After the referendum, those who drafted the 2019 Constitution — which theoretically included Díaz-Canel — decided to omit from the text the definition of who could be considered spouses in the eyes of the Cuban state. In doing so, they prevented Magna Carta from laying the groundwork to prevent future norms inferior to the Constitution from upholding traditional conceptions of spouses and marriage at the risk of being declared unconstitutional. But above all, they transferred to the electorate the exclusive responsibility of the state to recognize and guarantee the human rights of all people.


Despite the technical-legal falsity of Diaz-Canel’s approach, his statement may offer a way for the LGBTIQ community to continue its advocacy—beyond waiting for the referendum results or opposing the conservative agenda—for the state to recognize same-sex marriage.

In some countries in the region, same-sex marriage is not enforced through legislation, but rather through the courts. It is the courts that have recognized the right of every person – regardless of their gender – to marry.

Mexico is the most representative example of the region. From the verdict in the review of the amparo process (704/2014), the Supreme Court of the Nation consolidated a process that happened at the state level. A process whereby local courts forced registrars, at the request of prospective spouses, to register and recognize certain same-sex unions as marriages.

However, it was only with the above-mentioned decision that the Court established the jurisprudence regarding the concept of marriage and declared unconstitutional any law that reproduces the traditional vision that considers it as an exclusive union between a man and a woman and whose main purpose is the creation of offspring. Thus, as has happened in the United States, constitutional justice, not the legislature—much less constrained by a plebiscite bill of rights—is the institutional actor that materializes equal marriage.

Mexican constitutional justice has been able to ensure that in the case of same-sex marriage the principle of counter-majority, which informs modern human rights theory and which is unknown in Cuba, is respected. Human rights cannot be limited or violated by political majorities, however broad they may be.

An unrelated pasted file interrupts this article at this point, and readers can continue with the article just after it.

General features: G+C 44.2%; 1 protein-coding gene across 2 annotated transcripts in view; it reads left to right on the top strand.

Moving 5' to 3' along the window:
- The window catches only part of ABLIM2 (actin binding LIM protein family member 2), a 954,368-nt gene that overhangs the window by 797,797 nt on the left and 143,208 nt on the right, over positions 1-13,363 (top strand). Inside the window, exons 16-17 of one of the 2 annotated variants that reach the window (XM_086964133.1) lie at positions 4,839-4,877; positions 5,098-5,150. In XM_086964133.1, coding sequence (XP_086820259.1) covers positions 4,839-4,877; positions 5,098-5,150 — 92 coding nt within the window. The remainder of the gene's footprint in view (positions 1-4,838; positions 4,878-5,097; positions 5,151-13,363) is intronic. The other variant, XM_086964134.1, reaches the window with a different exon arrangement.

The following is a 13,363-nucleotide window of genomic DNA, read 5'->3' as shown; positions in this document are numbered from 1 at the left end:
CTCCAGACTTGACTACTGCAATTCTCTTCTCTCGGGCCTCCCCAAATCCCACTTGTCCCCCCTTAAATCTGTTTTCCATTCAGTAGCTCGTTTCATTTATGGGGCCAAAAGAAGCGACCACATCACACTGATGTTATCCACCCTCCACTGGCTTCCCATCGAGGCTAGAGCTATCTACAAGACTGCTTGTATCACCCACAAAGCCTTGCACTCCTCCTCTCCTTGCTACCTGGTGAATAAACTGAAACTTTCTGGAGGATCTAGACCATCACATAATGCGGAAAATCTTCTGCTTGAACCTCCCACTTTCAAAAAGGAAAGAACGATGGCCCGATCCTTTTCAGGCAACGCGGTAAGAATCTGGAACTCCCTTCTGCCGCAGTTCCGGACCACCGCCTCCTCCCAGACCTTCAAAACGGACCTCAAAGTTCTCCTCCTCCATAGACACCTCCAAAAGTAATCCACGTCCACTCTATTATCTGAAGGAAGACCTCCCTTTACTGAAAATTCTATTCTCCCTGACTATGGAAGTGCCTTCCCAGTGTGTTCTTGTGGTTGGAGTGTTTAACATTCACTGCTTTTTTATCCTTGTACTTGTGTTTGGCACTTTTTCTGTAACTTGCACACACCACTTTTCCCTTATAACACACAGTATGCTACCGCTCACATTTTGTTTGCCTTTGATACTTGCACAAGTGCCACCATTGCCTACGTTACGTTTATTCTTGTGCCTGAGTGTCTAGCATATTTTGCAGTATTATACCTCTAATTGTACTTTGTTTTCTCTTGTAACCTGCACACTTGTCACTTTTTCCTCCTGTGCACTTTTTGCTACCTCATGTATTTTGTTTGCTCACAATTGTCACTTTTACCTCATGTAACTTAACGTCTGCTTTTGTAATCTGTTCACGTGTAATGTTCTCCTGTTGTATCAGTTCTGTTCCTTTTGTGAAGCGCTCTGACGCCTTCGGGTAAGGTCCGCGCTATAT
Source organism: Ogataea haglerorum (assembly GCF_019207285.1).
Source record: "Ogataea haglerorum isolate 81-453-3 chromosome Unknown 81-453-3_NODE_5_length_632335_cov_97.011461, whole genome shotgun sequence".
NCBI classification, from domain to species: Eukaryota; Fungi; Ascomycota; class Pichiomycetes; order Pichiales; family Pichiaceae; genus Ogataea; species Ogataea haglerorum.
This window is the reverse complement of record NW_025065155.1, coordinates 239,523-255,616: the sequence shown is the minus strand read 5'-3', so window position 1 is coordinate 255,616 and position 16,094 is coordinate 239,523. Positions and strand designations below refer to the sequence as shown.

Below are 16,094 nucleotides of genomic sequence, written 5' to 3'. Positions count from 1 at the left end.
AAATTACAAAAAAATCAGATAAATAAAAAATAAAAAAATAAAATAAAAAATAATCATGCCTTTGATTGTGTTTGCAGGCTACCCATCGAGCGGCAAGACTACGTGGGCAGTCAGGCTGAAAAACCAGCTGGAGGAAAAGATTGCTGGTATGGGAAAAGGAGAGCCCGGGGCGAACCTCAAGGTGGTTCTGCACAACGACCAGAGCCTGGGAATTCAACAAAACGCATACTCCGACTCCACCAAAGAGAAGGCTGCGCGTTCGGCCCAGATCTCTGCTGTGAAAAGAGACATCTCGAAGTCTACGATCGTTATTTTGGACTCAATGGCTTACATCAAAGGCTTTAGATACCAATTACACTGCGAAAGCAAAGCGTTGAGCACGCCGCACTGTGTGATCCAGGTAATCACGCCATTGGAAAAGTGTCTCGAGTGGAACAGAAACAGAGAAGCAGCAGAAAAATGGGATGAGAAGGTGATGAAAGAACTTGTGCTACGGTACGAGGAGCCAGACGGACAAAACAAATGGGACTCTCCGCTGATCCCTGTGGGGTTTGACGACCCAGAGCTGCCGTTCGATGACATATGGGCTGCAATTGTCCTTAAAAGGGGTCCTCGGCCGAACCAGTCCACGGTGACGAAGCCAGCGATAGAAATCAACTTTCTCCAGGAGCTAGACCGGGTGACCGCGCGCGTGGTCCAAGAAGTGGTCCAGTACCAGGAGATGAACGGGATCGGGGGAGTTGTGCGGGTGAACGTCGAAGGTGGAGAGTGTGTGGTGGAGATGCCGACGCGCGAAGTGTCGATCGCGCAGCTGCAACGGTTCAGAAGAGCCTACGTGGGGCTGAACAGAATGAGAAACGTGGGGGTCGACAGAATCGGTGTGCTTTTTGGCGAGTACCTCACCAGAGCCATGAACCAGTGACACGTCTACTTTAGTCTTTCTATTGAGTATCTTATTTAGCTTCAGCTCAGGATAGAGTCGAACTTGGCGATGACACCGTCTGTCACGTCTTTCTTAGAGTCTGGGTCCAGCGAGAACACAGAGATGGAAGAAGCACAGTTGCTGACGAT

Attempting to use the Mexican formula as an advocacy mechanism in Cuba is not without difficulties. However, this could be yet another way of demanding that the state fulfill the commitment it falsely, according to Díaz-Canel, claimed to have made during the promulgation of the 2019 Constitution.

The main stumbling block is overcoming constitutional design, which, as explained, emptied the content of the constitutional article governing marriage and made it subject to future regulations. The other, and no less important, is related to the lack of independence and functionality of the Cuban judicial system: especially in constitutional matters. Cuban courts can only hear constitutional conflicts from July 15, 2022, when Procedural law for the protection of constitutional rights.

The courts of the archipelago proved to be a tool to legitimize the repressive decisions of the Communist Party, rather than bodies through which a claim for rights – which were denied by the authorities or conditioned by theoretically democratic exercises – could be achieved.

However, the courts are the only agencies that have relatively public and effective procedures that require them to respond in writing to citizens’ requests. The answers are ultimately the state’s recognition of discrimination and lack of commitment to human rights, as well as a weapon to promote and enable the agenda of a community that must muster all possible support if its main hope is in the results of a referendum .

The process of constitutional protection is expeditious and, if promoted soon, could also serve to activate support for a referendum which, “if the official results of the referendum concluded in May 2022 are to be judged”, will have one abstention and refusal of not a small part of the electorate.

Given this scenario, the defense process could be used to promote the commitment (or lack thereof) of the Cuban authorities to same-sex marriage. The answers received from the courts can be used as a political weapon for a direct and legal demand – without losing itself in opposition to the conservative agenda, which also has the right to coexist – to which there is a real obligation to guarantee the rights of the LGBTIQ community: the state.